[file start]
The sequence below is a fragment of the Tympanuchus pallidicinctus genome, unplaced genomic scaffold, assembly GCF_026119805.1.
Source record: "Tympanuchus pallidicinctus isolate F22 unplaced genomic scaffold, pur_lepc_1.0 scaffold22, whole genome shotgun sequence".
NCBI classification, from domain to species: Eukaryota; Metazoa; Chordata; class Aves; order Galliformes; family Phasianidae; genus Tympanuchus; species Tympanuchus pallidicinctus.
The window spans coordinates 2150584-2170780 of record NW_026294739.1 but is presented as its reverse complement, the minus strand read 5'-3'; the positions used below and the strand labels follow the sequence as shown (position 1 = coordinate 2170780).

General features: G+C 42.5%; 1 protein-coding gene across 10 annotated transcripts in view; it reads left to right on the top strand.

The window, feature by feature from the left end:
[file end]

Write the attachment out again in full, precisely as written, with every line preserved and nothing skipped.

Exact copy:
The sequence below is a fragment of the Tympanuchus pallidicinctus genome, unplaced genomic scaffold, assembly GCF_026119805.1.
Source record: "Tympanuchus pallidicinctus isolate F22 unplaced genomic scaffold, pur_lepc_1.0 scaffold22, whole genome shotgun sequence".
NCBI classification, from domain to species: Eukaryota; Metazoa; Chordata; class Aves; order Galliformes; family Phasianidae; genus Tympanuchus; species Tympanuchus pallidicinctus.
The window spans coordinates 2150584-2170780 of record NW_026294739.1 but is presented as its reverse complement, the minus strand read 5'-3'; the positions used below and the strand labels follow the sequence as shown (position 1 = coordinate 2170780).

General features: G+C 42.5%; 1 protein-coding gene across 10 annotated transcripts in view; it reads left to right on the top strand.

The window, feature by feature from the left end: